Full version of the article:


Services Trade Seminar – a great success

February 16th 2012

Regulatory Divergences as Barriers to Services Trade Seminar, hosted by the Centre for International Political Economy in Brussels, was a great success. The ARC Linkage team successfully launched the special issue of the Australian Journal of International Affairs. The event was attended by over 80 participants from various business and public sector fields.

The presentations were followed by a brief discussion of some of the issues faced by the businesses and their views on future policy development. Yet, it is clear that the effect on specific business and industry sectors remains understudied. This highlights the potential for further investigation of firm-level perspectives in relation to trade and investment activity between the two regions.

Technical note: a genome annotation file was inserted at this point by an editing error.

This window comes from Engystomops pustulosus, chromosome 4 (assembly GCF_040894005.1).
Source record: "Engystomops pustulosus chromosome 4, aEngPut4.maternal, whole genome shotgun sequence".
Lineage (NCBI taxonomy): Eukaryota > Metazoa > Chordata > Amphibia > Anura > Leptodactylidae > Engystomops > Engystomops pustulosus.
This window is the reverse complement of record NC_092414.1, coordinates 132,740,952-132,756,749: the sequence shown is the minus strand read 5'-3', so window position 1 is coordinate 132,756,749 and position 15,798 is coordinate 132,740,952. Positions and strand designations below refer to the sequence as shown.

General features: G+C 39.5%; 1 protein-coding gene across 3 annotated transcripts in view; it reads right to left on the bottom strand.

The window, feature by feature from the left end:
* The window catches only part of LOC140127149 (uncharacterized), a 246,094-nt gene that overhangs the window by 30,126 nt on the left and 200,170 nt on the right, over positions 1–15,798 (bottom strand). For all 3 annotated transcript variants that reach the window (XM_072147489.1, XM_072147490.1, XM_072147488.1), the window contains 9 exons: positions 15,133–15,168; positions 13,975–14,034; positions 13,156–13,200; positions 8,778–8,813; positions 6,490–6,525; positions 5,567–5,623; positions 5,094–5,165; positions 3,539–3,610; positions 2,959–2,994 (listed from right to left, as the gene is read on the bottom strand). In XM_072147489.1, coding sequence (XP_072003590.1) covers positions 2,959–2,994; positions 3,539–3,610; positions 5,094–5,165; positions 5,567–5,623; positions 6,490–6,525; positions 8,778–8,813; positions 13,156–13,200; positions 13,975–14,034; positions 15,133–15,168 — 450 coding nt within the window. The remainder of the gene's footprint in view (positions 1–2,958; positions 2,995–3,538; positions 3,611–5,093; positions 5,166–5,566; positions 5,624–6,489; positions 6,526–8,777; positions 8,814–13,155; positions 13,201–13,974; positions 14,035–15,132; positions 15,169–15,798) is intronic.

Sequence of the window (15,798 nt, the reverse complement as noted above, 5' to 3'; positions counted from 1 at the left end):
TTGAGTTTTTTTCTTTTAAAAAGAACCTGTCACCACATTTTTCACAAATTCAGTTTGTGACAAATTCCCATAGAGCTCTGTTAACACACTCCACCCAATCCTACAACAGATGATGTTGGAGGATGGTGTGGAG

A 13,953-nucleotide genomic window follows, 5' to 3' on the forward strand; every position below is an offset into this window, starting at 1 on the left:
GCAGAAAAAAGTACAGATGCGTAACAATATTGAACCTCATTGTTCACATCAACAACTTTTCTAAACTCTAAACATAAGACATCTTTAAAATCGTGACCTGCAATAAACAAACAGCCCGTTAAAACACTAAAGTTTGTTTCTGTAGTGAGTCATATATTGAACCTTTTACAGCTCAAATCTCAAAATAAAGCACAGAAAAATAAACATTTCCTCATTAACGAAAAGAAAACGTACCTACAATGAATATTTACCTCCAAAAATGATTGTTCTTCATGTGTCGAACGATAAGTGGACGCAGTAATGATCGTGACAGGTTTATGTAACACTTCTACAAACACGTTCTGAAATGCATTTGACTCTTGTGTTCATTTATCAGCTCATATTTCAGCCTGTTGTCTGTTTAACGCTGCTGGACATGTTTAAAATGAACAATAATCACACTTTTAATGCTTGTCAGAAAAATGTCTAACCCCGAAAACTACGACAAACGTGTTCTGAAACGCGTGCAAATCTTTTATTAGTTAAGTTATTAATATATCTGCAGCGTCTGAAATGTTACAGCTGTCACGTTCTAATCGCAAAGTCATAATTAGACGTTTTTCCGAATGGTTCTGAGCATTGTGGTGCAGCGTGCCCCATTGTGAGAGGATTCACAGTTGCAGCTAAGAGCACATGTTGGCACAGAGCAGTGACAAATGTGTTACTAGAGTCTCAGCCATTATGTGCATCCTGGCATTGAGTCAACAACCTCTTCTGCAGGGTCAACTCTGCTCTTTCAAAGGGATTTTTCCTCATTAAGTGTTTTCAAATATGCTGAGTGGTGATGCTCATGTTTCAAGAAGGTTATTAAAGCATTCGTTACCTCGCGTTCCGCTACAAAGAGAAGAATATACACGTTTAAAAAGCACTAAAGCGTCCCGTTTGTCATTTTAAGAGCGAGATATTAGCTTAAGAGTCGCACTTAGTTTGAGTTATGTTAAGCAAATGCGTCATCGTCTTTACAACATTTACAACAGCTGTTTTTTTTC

Preparatory discussions on a Free Trade Agreement between the EU and Japan

July 27 2011

On 28 May 2011, EU - Japan summit was held in Brussels to launch the process towards a Free Trade Agreement. Both sides agreed that greater cooperation is meaningful and important to lower the barriers to trade between the two regions. It was agreed that both sides have a significant potential which remains untapped for most businesses.

A full press release is available at:

Special Issue of the Australian Journal of International Affairs (AJIA), September 2011

May 4th 2011

Tackling ‘behind the border’ regulation in the 21st century

The collection of papers that will be presented in the special issue of the AJIA is the first output from the Australian Research Council (ARC) Linkage Grant into the changing trade and business relationship between Australia and the European Union (EU).

The focus of the AJIA Special Issue